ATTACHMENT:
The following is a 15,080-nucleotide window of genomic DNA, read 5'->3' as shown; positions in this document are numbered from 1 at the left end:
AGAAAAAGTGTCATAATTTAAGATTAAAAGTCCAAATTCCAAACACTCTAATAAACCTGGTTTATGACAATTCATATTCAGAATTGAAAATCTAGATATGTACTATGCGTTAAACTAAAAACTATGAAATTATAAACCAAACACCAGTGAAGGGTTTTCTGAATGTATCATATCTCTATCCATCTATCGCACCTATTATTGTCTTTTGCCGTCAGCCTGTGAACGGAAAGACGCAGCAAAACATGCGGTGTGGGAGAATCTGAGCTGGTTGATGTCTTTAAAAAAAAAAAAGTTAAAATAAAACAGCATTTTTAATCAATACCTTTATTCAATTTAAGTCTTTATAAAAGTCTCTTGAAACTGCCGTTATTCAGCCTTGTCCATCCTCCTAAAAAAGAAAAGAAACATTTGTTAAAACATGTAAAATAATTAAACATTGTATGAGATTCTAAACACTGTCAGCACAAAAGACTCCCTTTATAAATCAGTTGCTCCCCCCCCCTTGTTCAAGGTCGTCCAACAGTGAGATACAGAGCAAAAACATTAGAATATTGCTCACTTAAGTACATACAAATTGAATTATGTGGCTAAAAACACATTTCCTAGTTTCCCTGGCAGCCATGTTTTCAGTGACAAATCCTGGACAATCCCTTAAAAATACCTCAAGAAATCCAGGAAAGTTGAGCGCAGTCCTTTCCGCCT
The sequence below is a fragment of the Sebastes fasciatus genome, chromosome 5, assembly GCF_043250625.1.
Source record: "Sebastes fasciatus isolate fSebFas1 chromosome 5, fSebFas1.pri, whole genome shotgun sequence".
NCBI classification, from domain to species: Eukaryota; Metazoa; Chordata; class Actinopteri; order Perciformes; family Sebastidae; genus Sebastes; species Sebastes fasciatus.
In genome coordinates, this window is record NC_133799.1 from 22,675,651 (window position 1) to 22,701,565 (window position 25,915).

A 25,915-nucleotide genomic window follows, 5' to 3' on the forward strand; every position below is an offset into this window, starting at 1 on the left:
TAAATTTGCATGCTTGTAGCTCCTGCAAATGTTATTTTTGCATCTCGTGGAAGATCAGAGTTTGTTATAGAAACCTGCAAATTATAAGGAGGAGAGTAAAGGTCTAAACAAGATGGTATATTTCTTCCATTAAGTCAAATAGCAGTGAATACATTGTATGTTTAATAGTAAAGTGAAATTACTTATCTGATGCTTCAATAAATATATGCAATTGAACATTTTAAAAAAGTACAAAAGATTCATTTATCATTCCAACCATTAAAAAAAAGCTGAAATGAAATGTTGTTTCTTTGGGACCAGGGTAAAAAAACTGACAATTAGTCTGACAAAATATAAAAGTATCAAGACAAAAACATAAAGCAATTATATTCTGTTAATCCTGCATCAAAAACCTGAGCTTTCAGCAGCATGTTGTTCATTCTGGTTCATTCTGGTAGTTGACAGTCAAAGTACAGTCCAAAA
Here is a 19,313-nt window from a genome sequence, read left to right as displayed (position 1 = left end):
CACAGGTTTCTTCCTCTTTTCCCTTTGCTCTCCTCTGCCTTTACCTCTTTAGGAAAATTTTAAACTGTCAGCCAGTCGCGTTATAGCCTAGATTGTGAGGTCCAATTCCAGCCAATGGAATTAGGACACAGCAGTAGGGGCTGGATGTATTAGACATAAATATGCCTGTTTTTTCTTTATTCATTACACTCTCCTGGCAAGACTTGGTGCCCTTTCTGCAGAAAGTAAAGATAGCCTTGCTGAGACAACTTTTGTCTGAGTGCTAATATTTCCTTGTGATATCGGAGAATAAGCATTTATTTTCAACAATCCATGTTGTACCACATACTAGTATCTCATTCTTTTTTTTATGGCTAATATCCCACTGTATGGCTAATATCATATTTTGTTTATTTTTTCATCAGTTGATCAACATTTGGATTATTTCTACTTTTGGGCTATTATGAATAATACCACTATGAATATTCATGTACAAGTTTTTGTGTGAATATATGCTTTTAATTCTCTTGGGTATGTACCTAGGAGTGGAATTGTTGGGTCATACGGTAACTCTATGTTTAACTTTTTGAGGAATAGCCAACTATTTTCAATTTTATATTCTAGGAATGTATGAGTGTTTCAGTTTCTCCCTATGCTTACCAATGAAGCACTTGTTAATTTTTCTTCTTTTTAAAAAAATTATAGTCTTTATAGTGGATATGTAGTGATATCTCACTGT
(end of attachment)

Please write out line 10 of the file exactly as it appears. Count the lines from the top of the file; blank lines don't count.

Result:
CACAGGTTTCTTCCTCTTTTCCCTTTGCTCTCCTCTGCCTTTACCTCTTTAGGAAAATTTTAAACTGTCAGCCAGTCGCGTTATAGCCTAGATTGTGAGGTCCAATTCCAGCCAATGGAATTAGGACACAGCAGTAGGGGCTGGATGTATTAGACATAAATATGCCTGTTTTTTCTTTATTCATTACACTCTCCTGGCAAGACTTGGTGCCCTTTCTGCAGAAAGTAAAGATAGCCTTGCTGAGACAACTTTTGTCTGAGTGCTAATATTTCCTTGTGATATCGGAGAATAAGCATTTATTTTCAACAATCCATGTTGTACCACATACTAGTATCTCATTCTTTTTTTTATGGCTAATATCCCACTGTATGGCTAATATCATATTTTGTTTATTTTTTCATCAGTTGATCAACATTTGGATTATTTCTACTTTTGGGCTATTATGAATAATACCACTATGAATATTCATGTACAAGTTTTTGTGTGAATATATGCTTTTAATTCTCTTGGGTATGTACCTAGGAGTGGAATTGTTGGGTCATACGGTAACTCTATGTTTAACTTTTTGAGGAATAGCCAACTATTTTCAATTTTATATTCTAGGAATGTATGAGTGTTTCAGTTTCTCCCTATGCTTACCAATGAAGCACTTGTTAATTTTTCTTCTTTTTAAAAAAATTATAGTCTTTATAGTGGATATGTAGTGATATCTCACTGT